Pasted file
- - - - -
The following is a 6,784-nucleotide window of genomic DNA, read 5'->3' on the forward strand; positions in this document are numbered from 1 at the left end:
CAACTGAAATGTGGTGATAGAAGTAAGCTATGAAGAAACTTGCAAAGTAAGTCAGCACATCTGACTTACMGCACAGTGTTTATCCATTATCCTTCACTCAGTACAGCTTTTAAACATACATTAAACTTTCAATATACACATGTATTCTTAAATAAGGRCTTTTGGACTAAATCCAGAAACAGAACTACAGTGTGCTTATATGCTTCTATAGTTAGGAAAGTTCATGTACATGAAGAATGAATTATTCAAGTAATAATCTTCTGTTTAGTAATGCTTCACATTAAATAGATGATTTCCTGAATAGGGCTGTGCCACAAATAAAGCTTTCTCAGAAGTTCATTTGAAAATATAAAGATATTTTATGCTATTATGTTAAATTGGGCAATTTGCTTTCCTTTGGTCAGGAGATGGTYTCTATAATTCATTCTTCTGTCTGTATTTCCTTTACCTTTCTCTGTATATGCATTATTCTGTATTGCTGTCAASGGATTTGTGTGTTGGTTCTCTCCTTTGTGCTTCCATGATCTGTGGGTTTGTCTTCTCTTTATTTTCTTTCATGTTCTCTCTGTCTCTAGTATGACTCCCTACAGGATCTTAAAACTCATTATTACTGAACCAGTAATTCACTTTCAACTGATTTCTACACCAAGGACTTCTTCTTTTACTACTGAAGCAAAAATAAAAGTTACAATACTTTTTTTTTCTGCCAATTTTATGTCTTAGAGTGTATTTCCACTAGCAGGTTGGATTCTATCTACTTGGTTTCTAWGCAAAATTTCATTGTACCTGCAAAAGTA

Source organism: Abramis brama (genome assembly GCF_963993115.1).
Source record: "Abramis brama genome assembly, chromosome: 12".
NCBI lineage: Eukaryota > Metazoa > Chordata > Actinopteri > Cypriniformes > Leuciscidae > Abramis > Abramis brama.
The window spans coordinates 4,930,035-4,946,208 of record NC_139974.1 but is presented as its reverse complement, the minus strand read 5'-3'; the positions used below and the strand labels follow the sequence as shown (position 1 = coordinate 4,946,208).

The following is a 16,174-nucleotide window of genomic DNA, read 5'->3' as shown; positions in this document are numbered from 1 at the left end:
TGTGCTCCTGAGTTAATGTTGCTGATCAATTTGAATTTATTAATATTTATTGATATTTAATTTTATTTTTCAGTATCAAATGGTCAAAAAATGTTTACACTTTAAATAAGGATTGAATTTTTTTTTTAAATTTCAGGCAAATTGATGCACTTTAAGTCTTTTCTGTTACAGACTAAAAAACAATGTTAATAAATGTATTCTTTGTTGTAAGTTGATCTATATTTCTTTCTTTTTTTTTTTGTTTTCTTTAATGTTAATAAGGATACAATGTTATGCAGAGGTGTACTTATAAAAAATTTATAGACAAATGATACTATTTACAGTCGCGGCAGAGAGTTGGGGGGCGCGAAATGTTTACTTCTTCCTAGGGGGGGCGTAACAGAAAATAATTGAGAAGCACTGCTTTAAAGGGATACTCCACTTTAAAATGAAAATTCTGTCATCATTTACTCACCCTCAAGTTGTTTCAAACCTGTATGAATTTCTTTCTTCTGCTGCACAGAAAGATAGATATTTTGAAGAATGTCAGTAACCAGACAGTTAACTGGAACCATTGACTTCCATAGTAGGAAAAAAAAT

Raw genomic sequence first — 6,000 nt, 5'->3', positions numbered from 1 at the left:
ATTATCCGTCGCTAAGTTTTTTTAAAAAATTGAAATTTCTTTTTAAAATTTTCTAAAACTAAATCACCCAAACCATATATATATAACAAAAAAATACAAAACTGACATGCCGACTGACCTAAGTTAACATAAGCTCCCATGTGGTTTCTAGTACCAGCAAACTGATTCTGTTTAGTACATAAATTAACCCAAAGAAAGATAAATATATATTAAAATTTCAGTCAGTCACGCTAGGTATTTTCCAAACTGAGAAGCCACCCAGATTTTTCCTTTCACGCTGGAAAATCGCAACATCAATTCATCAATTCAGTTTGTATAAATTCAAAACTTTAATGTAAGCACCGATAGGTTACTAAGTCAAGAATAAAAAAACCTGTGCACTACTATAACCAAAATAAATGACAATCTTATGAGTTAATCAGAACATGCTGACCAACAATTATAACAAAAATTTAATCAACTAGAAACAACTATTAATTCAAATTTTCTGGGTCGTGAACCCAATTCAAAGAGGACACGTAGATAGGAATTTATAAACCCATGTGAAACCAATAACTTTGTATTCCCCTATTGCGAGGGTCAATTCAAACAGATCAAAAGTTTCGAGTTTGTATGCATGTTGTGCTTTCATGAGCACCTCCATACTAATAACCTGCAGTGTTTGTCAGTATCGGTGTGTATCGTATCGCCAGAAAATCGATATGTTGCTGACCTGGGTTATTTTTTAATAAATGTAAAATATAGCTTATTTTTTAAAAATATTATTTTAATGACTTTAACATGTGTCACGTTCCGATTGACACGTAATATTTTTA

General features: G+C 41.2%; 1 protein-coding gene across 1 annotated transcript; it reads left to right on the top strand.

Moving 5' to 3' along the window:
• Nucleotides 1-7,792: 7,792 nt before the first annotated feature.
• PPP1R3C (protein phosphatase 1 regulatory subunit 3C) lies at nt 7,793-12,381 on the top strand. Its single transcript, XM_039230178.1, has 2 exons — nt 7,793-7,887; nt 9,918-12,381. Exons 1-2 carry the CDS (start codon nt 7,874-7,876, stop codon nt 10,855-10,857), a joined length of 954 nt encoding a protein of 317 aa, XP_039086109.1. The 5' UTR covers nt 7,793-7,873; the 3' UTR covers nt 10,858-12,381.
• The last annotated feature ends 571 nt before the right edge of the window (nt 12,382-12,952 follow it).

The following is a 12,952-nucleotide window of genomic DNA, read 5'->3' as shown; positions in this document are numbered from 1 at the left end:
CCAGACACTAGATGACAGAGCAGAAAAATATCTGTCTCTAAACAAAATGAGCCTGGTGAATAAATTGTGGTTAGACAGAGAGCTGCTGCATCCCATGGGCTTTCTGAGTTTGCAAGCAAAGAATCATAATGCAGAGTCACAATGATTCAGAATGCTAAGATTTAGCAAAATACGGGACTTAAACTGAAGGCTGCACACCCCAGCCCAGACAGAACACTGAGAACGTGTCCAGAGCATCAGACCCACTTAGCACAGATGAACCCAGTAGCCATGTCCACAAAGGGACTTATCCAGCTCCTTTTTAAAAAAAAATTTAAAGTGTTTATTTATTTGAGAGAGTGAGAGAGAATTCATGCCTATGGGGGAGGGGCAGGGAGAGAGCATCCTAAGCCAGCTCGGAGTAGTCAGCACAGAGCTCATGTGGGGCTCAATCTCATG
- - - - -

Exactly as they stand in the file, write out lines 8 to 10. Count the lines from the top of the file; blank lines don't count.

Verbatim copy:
TGTGCTCCTGAGTTAATGTTGCTGATCAATTTGAATTTATTAATATTTATTGATATTTAATTTTATTTTTCAGTATCAAATGGTCAAAAAATGTTTACACTTTAAATAAGGATTGAATTTTTTTTTTAAATTTCAGGCAAATTGATGCACTTTAAGTCTTTTCTGTTACAGACTAAAAAACAATGTTAATAAATGTATTCTTTGTTGTAAGTTGATCTATATTTCTTTCTTTTTTTTTTTGTTTTCTTTAATGTTAATAAGGATACAATGTTATGCAGAGGTGTACTTATAAAAAATTTATAGACAAATGATACTATTTACAGTCGCGGCAGAGAGTTGGGGGGCGCGAAATGTTTACTTCTTCCTAGGGGGGGCGTAACAGAAAATAATTGAGAAGCACTGCTTTAAAGGGATACTCCACTTTAAAATGAAAATTCTGTCATCATTTACTCACCCTCAAGTTGTTTCAAACCTGTATGAATTTCTTTCTTCTGCTGCACAGAAAGATAGATATTTTGAAGAATGTCAGTAACCAGACAGTTAACTGGAACCATTGACTTCCATAGTAGGAAAAAAAAT

Raw genomic sequence first — 6,000 nt, 5'->3', positions numbered from 1 at the left:
ATTATCCGTCGCTAAGTTTTTTTAAAAAATTGAAATTTCTTTTTAAAATTTTCTAAAACTAAATCACCCAAACCATATATATATAACAAAAAAATACAAAACTGACATGCCGACTGACCTAAGTTAACATAAGCTCCCATGTGGTTTCTAGTACCAGCAAACTGATTCTGTTTAGTACATAAATTAACCCAAAGAAAGATAAATATATATTAAAATTTCAGTCAGTCACGCTAGGTATTTTCCAAACTGAGAAGCCACCCAGATTTTTCCTTTCACGCTGGAAAATCGCAACATCAATTCATCAATTCAGTTTGTATAAATTCAAAACTTTAATGTAAGCACCGATAGGTTACTAAGTCAAGAATAAAAAAACCTGTGCACTACTATAACCAAAATAAATGACAATCTTATGAGTTAATCAGAACATGCTGACCAACAATTATAACAAAAATTTAATCAACTAGAAACAACTATTAATTCAAATTTTCTGGGTCGTGAACCCAATTCAAAGAGGACACGTAGATAGGAATTTATAAACCCATGTGAAACCAATAACTTTGTATTCCCCTATTGCGAGGGTCAATTCAAACAGATCAAAAGTTTCGAGTTTGTATGCATGTTGTGCTTTCATGAGCACCTCCATACTAATAACCTGCAGTGTTTGTCAGTATCGGTGTGTATCGTATCGCCAGAAAATCGATATGTTGCTGACCTGGGTTATTTTTTAATAAATGTAAAATATAGCTTATTTTTTAAAAATATTATTTTAATGACTTTAACATGTGTCACGTTCCGATTGACACGTAATATTTTTA